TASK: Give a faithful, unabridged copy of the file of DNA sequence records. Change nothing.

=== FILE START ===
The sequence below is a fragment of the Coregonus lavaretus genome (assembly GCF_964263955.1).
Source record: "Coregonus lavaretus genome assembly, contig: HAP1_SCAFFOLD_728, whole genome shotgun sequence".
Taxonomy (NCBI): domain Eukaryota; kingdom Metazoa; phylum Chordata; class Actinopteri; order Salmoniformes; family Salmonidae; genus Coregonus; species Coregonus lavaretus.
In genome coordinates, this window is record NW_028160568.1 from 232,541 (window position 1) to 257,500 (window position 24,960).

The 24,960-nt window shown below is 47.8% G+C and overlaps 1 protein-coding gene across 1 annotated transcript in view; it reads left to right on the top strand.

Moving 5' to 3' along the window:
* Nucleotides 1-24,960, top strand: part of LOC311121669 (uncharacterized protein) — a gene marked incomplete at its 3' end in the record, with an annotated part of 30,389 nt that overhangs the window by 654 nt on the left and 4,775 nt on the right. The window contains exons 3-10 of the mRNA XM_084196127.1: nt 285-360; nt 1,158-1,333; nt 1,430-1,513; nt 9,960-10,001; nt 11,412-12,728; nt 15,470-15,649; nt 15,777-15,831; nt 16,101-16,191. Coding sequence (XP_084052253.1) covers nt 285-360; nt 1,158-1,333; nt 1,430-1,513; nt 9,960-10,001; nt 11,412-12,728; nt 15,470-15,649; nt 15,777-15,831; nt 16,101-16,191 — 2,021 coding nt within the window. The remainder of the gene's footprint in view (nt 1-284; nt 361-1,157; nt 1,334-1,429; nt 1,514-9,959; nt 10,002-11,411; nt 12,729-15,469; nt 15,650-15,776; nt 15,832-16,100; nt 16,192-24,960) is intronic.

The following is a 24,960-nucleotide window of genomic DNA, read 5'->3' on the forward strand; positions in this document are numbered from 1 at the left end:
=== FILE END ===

The sequence below is a fragment of the Coregonus lavaretus genome (assembly GCF_964263955.1).
Source record: "Coregonus lavaretus genome assembly, contig: HAP1_SCAFFOLD_728, whole genome shotgun sequence".
Taxonomy (NCBI): domain Eukaryota; kingdom Metazoa; phylum Chordata; class Actinopteri; order Salmoniformes; family Salmonidae; genus Coregonus; species Coregonus lavaretus.
In genome coordinates, this window is record NW_028160568.1 from 232,541 (window position 1) to 257,500 (window position 24,960).

The 24,960-nt window shown below is 47.8% G+C and overlaps 1 protein-coding gene across 1 annotated transcript in view; it reads left to right on the top strand.

Moving 5' to 3' along the window:
* Nucleotides 1-24,960, top strand: part of LOC311121669 (uncharacterized protein) — a gene marked incomplete at its 3' end in the record, with an annotated part of 30,389 nt that overhangs the window by 654 nt on the left and 4,775 nt on the right. The window contains exons 3-10 of the mRNA XM_084196127.1: nt 285-360; nt 1,158-1,333; nt 1,430-1,513; nt 9,960-10,001; nt 11,412-12,728; nt 15,470-15,649; nt 15,777-15,831; nt 16,101-16,191. Coding sequence (XP_084052253.1) covers nt 285-360; nt 1,158-1,333; nt 1,430-1,513; nt 9,960-10,001; nt 11,412-12,728; nt 15,470-15,649; nt 15,777-15,831; nt 16,101-16,191 — 2,021 coding nt within the window. The remainder of the gene's footprint in view (nt 1-284; nt 361-1,157; nt 1,334-1,429; nt 1,514-9,959; nt 10,002-11,411; nt 12,729-15,469; nt 15,650-15,776; nt 15,832-16,100; nt 16,192-24,960) is intronic.

The following is a 24,960-nucleotide window of genomic DNA, read 5'->3' on the forward strand; positions in this document are numbered from 1 at the left end: